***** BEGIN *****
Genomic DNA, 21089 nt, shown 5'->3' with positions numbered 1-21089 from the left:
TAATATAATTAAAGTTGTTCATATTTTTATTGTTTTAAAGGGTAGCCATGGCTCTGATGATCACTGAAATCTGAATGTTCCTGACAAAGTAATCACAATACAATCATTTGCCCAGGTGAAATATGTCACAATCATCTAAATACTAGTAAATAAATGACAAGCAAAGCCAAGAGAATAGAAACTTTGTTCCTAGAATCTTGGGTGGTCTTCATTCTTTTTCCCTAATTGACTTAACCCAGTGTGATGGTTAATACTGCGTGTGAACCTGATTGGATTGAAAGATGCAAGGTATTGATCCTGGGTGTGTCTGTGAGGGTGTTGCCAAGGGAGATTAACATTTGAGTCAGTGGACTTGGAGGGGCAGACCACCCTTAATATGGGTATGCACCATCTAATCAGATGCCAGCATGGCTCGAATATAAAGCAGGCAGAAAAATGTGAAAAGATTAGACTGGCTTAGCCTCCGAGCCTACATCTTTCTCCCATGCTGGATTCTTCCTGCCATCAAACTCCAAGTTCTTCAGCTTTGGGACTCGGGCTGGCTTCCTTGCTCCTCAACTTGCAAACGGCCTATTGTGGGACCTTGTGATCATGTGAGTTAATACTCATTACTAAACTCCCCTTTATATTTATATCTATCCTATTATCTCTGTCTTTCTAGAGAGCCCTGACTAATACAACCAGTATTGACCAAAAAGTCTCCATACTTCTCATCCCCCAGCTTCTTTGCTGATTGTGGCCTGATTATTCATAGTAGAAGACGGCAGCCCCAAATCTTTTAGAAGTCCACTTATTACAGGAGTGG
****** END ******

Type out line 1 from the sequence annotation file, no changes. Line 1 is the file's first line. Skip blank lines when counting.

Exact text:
Genomic DNA, 21089 nt, shown 5'->3' with positions numbered 1-21089 from the left: